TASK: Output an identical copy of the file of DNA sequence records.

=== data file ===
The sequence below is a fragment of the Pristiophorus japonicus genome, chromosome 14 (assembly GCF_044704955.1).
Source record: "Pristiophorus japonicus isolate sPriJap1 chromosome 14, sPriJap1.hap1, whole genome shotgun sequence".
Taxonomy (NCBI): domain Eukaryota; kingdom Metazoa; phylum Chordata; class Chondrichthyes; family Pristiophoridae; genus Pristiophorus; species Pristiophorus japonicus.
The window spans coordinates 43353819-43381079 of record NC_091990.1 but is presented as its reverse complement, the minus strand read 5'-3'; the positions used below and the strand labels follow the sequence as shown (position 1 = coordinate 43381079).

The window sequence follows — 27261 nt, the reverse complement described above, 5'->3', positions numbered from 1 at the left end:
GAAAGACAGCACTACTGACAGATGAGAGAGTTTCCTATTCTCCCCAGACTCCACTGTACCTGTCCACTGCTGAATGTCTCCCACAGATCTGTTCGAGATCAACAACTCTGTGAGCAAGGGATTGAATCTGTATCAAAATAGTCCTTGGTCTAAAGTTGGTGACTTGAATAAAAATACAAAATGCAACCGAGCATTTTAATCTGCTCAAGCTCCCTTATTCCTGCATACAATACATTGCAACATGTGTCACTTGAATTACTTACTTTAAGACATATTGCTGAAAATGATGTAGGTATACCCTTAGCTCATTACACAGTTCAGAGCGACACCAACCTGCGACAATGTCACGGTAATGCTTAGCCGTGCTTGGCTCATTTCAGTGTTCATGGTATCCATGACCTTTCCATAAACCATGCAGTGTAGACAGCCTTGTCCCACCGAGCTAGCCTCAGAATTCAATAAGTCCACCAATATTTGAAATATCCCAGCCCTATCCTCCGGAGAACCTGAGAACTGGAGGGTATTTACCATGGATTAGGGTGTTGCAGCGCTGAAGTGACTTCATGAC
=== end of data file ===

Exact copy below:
The sequence below is a fragment of the Pristiophorus japonicus genome, chromosome 14 (assembly GCF_044704955.1).
Source record: "Pristiophorus japonicus isolate sPriJap1 chromosome 14, sPriJap1.hap1, whole genome shotgun sequence".
Taxonomy (NCBI): domain Eukaryota; kingdom Metazoa; phylum Chordata; class Chondrichthyes; family Pristiophoridae; genus Pristiophorus; species Pristiophorus japonicus.
The window spans coordinates 43353819-43381079 of record NC_091990.1 but is presented as its reverse complement, the minus strand read 5'-3'; the positions used below and the strand labels follow the sequence as shown (position 1 = coordinate 43381079).

The window sequence follows — 27261 nt, the reverse complement described above, 5'->3', positions numbered from 1 at the left end:
GAAAGACAGCACTACTGACAGATGAGAGAGTTTCCTATTCTCCCCAGACTCCACTGTACCTGTCCACTGCTGAATGTCTCCCACAGATCTGTTCGAGATCAACAACTCTGTGAGCAAGGGATTGAATCTGTATCAAAATAGTCCTTGGTCTAAAGTTGGTGACTTGAATAAAAATACAAAATGCAACCGAGCATTTTAATCTGCTCAAGCTCCCTTATTCCTGCATACAATACATTGCAACATGTGTCACTTGAATTACTTACTTTAAGACATATTGCTGAAAATGATGTAGGTATACCCTTAGCTCATTACACAGTTCAGAGCGACACCAACCTGCGACAATGTCACGGTAATGCTTAGCCGTGCTTGGCTCATTTCAGTGTTCATGGTATCCATGACCTTTCCATAAACCATGCAGTGTAGACAGCCTTGTCCCACCGAGCTAGCCTCAGAATTCAATAAGTCCACCAATATTTGAAATATCCCAGCCCTATCCTCCGGAGAACCTGAGAACTGGAGGGTATTTACCATGGATTAGGGTGTTGCAGCGCTGAAGTGACTTCATGAC